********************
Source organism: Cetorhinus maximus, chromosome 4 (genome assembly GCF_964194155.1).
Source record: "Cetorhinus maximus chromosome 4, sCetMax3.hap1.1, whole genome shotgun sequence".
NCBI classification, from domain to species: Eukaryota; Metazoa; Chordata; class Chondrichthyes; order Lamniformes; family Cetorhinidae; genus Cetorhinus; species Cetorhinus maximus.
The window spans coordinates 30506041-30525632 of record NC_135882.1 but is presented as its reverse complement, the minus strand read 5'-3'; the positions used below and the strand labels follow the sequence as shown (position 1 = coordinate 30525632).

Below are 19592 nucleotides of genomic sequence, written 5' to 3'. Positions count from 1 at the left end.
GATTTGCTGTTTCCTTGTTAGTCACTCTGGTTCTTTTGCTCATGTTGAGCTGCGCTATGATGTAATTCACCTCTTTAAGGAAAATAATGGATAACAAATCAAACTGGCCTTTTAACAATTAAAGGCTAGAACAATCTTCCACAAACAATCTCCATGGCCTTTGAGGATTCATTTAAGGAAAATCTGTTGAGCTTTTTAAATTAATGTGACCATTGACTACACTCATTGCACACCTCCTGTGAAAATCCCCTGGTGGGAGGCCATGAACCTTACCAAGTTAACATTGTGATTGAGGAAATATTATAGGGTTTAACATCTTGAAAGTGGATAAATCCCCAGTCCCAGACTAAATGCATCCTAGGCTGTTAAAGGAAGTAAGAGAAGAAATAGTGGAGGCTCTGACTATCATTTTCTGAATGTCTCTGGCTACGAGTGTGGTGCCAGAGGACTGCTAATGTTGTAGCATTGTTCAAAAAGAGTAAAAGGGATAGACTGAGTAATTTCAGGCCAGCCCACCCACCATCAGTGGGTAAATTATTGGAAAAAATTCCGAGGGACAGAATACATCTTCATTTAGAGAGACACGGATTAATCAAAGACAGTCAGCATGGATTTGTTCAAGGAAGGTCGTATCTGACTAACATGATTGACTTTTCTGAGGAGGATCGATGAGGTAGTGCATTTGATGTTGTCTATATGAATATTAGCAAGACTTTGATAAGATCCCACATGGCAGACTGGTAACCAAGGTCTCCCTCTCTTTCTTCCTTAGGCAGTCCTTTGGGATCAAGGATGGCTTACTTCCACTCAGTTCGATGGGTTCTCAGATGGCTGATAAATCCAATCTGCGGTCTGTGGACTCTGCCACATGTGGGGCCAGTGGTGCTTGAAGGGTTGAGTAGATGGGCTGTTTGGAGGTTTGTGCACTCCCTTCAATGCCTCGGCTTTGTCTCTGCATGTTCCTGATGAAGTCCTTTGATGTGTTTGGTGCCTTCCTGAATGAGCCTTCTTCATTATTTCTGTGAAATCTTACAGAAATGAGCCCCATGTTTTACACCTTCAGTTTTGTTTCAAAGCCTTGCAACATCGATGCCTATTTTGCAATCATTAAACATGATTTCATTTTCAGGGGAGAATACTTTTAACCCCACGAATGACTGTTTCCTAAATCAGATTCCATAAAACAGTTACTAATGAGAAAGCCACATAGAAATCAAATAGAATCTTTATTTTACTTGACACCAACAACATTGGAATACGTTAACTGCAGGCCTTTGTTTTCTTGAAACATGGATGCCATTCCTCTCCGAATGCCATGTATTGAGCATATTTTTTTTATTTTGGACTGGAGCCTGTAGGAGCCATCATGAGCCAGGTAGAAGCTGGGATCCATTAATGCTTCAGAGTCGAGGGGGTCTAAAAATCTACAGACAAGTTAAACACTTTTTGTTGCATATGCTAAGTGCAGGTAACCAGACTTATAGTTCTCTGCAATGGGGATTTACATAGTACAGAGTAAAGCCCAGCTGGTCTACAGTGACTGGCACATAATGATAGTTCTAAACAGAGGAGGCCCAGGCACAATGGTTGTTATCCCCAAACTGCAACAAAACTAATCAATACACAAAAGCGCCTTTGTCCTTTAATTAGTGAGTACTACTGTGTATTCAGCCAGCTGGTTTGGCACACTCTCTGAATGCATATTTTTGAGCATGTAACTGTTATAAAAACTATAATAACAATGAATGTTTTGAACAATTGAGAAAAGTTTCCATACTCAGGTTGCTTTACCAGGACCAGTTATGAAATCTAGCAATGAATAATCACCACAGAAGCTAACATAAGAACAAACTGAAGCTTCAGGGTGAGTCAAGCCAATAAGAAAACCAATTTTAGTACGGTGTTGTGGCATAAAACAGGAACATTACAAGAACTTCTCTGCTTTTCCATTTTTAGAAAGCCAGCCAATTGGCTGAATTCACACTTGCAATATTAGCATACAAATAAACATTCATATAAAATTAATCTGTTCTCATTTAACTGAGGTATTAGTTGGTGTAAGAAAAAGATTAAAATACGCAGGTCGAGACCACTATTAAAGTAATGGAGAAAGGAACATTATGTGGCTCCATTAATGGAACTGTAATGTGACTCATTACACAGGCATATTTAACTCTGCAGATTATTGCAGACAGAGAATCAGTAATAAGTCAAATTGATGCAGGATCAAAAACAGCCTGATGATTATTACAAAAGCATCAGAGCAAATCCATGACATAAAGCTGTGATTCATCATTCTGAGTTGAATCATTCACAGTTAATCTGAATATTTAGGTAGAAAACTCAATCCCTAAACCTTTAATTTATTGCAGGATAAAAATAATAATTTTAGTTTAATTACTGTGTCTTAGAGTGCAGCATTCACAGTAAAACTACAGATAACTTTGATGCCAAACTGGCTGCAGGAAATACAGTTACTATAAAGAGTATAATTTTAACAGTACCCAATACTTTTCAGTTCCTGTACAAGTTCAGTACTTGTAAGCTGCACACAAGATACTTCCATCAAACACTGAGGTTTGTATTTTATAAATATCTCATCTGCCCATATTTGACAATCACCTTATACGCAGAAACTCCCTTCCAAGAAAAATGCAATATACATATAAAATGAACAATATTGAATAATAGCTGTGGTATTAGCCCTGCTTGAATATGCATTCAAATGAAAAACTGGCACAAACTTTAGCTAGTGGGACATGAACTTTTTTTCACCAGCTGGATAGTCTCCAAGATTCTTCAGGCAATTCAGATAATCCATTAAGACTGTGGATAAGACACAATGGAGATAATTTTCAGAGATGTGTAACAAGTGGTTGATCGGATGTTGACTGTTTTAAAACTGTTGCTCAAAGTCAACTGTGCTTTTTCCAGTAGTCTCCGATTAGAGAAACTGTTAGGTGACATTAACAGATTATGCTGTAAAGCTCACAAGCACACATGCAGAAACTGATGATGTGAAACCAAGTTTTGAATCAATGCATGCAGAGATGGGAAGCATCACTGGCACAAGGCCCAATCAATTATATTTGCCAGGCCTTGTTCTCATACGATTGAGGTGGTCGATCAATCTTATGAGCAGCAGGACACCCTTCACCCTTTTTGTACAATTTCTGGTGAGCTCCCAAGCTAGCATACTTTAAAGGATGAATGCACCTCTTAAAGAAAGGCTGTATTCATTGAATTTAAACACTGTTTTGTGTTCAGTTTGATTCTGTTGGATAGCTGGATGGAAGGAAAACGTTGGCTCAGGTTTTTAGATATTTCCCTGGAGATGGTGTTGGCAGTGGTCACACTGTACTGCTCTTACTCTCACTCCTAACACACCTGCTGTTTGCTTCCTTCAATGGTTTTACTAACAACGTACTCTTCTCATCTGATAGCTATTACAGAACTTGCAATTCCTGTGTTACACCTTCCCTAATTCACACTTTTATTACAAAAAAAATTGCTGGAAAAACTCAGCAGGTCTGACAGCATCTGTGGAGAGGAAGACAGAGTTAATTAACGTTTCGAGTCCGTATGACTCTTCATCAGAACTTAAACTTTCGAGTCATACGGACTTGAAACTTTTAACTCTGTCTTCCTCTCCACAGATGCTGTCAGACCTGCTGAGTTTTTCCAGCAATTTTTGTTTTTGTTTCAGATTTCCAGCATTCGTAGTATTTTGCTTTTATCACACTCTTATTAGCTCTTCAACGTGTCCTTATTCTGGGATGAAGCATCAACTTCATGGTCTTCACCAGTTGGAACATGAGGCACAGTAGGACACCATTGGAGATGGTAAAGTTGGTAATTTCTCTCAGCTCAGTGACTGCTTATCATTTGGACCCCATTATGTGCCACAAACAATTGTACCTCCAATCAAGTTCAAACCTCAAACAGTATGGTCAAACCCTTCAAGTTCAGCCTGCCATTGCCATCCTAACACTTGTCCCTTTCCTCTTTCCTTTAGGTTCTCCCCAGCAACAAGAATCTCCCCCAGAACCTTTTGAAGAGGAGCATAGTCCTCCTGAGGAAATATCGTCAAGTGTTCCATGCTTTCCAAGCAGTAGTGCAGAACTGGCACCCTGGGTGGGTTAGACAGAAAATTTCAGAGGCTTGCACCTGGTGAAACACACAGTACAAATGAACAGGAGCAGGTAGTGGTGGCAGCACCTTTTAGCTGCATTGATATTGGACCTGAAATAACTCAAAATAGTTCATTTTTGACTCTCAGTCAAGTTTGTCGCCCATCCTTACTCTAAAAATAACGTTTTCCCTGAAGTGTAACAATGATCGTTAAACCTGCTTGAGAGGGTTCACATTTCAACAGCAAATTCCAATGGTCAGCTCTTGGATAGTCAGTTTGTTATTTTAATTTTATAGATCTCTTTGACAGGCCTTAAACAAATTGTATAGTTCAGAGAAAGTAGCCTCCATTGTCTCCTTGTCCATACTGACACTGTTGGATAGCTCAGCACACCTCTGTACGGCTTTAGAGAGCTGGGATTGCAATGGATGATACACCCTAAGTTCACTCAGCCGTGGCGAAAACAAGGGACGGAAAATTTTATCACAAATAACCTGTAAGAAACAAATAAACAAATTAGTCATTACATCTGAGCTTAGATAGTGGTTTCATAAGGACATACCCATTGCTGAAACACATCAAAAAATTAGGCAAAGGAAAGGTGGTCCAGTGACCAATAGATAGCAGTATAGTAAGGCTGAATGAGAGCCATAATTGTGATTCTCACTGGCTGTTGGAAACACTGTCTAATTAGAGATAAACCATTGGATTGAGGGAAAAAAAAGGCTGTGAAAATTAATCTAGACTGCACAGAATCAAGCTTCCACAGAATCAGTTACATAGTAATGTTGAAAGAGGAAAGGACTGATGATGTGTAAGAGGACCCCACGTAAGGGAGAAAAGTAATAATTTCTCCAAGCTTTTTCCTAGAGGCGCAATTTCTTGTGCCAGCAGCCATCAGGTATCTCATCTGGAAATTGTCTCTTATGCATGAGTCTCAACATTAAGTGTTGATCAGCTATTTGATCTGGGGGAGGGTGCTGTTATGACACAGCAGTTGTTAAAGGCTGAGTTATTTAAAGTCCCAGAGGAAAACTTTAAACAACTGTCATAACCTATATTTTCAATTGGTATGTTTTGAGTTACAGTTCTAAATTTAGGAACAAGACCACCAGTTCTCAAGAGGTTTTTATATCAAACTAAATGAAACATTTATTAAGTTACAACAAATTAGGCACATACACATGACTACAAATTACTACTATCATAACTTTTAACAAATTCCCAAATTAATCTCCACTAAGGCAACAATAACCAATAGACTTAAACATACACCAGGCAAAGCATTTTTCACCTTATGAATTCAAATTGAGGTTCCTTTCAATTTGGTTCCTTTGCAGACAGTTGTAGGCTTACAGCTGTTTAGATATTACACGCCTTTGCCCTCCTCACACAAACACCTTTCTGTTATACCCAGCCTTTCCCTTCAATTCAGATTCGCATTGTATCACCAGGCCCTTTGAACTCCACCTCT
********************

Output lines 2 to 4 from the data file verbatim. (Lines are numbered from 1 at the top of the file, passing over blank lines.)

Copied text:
Source record: "Cetorhinus maximus chromosome 4, sCetMax3.hap1.1, whole genome shotgun sequence".
NCBI classification, from domain to species: Eukaryota; Metazoa; Chordata; class Chondrichthyes; order Lamniformes; family Cetorhinidae; genus Cetorhinus; species Cetorhinus maximus.
The window spans coordinates 30506041-30525632 of record NC_135882.1 but is presented as its reverse complement, the minus strand read 5'-3'; the positions used below and the strand labels follow the sequence as shown (position 1 = coordinate 30525632).